Robert Henry Thurston: Professionalism and Engineering Education

By Nienkamp, Paul | American Educational History Journal, Annual 2016 | Go to article overview

Robert Henry Thurston: Professionalism and Engineering Education


Nienkamp, Paul, American Educational History Journal


Robert Henry Thurston provides one the most significant examples of professionalizing engineering through innovative education and promoting scientific education practices in the late nineteenth century. The son of a draftsmen and steam engine mechanic, Thurston spent his early years in Providence, Rhode Island. His family assumed he would become an apprentice in the steam engine company his father acquired in 1838. A high school science teacher encouraged him to apply to Brown University, where he began his freshmen year in 1856, at the age of sixteen. After encountering quite disappointing experiences in his mathematics and science courses while at Brown, Thurston focused his professional career on advancing and professionalizing engineering and engineering education the rest of his life.

After a short stint in the U.S. Navy as a steam-engine mechanic during the Civil War, Thurston served out his enlistment as an instructor for the Naval Academy from 1866 to 1871, and worked at the Stevens Institute of Technology from 1871 to 1885 as the chair of engineering. He spent the rest of his career, from 1885 to 1903, as the director of Cornell's Sibley College and professor of mechanical engineering. (Durand 1929) Thurston spent his entire professional career from, 1861 to 1903, writing and publishing hundreds of articles on mechanical, material, and steam engineering. He developed and implemented laboratory techniques that influenced every field of engineering and how colleges trained their students. He also published dozens of articles on how engineers should be trained and educated. At three different colleges, Thurston established advanced engineering departments and programs. He worked with fellow engineers and professors to promote specialized fields of engineering by helping to found the American Society for Mechanical Engineering (ASME), the American Institute of Mechanical Engineers (AIME), and the Society for the Promotion of Engineering Education (SPEE), now called the American Society for Engineering Education (ASEE). Yet, Robert Thurston is little known outside the fields of mechanical engineering or focused histories of engineering education.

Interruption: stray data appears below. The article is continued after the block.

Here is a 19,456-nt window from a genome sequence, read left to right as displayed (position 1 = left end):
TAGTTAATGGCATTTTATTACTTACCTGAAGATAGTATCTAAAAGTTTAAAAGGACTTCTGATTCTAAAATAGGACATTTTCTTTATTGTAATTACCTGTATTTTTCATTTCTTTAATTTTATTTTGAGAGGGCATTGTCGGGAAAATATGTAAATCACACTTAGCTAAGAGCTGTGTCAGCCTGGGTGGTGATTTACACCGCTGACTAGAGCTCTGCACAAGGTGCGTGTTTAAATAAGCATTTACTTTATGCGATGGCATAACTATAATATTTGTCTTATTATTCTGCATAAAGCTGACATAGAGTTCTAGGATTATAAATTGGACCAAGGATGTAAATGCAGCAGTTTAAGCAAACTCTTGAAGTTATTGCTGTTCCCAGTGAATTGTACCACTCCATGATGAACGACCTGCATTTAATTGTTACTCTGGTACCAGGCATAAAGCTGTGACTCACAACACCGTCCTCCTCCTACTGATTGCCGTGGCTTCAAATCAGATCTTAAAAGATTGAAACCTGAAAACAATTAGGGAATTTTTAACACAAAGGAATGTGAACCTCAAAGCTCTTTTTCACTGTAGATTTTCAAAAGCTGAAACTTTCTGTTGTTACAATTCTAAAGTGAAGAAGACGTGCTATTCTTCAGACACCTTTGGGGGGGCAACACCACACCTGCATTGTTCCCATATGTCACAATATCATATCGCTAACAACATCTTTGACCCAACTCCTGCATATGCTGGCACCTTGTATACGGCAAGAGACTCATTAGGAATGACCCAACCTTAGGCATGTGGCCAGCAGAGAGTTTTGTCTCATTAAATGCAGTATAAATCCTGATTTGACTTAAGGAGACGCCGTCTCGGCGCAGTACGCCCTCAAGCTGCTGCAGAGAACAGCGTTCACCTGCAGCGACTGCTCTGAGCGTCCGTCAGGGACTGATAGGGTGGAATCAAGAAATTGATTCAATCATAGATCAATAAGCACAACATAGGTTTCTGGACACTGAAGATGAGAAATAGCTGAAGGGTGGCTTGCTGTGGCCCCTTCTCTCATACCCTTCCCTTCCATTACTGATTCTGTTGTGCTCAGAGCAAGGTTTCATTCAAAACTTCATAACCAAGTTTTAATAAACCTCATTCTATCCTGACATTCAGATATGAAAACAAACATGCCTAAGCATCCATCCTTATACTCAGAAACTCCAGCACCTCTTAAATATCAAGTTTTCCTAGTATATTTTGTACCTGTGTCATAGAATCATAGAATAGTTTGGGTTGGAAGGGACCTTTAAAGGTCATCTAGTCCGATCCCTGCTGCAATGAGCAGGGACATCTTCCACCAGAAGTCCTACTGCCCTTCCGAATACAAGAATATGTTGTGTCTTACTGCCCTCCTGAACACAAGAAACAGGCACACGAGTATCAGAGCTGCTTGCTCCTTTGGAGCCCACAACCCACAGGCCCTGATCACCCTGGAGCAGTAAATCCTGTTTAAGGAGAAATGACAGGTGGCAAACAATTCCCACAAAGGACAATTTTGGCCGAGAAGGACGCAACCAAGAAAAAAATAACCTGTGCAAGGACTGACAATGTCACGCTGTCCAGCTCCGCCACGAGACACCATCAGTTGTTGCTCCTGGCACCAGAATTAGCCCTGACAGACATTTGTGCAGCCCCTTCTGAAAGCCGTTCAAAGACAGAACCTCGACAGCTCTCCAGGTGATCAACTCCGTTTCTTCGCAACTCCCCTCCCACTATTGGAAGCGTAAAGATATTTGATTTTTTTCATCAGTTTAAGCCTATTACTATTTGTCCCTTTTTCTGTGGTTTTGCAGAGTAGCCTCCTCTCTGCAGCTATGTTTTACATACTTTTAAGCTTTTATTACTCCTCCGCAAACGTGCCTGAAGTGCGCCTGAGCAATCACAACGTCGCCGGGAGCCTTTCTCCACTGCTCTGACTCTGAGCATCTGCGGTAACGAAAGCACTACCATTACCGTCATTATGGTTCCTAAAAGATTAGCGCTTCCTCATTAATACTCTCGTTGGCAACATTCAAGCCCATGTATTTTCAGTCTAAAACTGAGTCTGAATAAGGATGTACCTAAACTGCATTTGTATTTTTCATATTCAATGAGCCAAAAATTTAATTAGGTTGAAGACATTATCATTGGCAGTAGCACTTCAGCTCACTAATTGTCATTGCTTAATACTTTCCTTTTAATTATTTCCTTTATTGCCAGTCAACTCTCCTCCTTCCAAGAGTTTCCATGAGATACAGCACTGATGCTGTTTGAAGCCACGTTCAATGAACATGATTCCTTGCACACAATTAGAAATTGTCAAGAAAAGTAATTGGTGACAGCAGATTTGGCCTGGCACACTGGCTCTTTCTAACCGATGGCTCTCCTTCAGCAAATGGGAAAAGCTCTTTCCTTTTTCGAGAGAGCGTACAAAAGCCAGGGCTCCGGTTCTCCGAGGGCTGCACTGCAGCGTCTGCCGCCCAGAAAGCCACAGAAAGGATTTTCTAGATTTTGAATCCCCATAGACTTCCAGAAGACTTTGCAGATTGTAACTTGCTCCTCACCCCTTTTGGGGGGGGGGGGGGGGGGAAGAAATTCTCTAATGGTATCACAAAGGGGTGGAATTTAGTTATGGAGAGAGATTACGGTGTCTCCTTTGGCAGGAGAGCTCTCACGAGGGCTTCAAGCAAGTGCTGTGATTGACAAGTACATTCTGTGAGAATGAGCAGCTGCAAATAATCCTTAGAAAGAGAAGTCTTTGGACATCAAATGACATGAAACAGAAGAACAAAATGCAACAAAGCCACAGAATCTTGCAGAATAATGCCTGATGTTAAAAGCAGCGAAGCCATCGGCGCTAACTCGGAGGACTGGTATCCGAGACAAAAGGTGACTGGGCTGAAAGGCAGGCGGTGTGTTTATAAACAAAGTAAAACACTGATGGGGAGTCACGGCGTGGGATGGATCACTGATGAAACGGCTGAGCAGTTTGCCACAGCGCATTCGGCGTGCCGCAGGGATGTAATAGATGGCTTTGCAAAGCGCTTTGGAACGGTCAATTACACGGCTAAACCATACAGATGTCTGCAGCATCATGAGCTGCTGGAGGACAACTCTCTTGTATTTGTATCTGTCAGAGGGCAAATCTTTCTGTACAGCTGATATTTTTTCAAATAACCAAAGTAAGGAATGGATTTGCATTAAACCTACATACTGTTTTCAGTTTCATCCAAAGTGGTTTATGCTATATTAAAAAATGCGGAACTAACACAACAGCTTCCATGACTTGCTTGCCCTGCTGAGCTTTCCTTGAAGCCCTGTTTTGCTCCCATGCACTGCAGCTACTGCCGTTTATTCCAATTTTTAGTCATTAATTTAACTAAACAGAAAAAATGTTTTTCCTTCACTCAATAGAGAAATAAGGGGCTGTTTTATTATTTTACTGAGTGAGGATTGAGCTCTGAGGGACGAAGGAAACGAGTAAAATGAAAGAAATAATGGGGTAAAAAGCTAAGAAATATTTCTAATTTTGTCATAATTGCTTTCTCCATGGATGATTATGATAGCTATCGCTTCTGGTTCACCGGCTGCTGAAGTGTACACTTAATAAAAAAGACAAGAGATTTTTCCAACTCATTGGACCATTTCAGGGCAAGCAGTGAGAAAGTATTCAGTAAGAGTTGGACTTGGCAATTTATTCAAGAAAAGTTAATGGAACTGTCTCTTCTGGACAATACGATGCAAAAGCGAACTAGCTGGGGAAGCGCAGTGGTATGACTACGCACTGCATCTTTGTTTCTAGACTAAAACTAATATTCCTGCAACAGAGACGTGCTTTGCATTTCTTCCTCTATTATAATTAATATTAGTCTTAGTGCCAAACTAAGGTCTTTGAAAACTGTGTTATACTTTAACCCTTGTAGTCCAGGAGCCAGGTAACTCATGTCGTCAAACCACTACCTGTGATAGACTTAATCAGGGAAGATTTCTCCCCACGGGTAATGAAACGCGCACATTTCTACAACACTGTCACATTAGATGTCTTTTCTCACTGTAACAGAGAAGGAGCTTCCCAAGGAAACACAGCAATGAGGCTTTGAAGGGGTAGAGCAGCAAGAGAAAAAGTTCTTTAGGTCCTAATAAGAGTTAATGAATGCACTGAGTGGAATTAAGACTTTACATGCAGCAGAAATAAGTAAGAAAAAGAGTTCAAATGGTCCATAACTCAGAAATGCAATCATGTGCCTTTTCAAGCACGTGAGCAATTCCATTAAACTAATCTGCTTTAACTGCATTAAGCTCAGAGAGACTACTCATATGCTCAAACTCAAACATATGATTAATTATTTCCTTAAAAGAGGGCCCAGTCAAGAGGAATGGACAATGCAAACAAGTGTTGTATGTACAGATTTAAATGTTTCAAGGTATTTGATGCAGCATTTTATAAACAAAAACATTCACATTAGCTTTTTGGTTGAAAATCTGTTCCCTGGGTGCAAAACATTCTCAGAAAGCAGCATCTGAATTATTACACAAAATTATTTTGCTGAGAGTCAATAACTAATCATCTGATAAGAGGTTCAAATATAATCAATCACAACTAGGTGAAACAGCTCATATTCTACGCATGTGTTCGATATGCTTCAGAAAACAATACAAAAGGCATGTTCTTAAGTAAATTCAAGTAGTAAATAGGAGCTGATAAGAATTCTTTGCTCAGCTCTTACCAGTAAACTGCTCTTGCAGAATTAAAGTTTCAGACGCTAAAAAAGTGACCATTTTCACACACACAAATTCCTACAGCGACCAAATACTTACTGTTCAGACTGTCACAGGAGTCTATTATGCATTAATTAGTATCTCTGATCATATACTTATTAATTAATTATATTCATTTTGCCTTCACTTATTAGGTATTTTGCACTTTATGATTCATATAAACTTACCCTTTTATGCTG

Thurston had a career emblematic of the nature of education in the second half of the nineteenth century. His development of scientific laboratory work that supported classroom based learning replaced basic shop-work and manual labor that most engineering students experienced prior to the 1870s. He studied advancements in European instruction and diligently adhered to the concepts of professional conduct, training, and experience based on the expectations of practicing engineers. He translated European scientific papers into English, such as the French works of Nicholas Carnot on Thermodynamics, so that his own students could replicate experiments and expand on them in the laboratories he established. He also submitted his own manuscripts for publication in journals such as Transactions of the British Institution of Civil Engineers, Bulletin de la Societe d'Encouragement pour l'Industrie, Societe des Ingenieurs, Revue de Mecanique, and Dingler's Polytechnischen Journal (Durand 1929, 245-287). Thurston's philosophy of combining theoretical science with technical laboratory experience directly influenced the national growth of scientific engineering schools and land-grant colleges after the Civil War, where new college faculty trained American engineers for American industry.

William F. Durand wrote the sole biography of Thurston in 1929. Since then, a small handful of historians have mentioned him in their broader studies of engineering in America. Monte Calvert included a very brief summary of his career and contributions to steam engineering in his 1967 examination of mechanical engineering in America from 1830-1910. Bruce Sinclair included some of his scientific work and laboratory advancements in his centennial history of the American Society for Mechanical Engineering (ASME) in 1980. …

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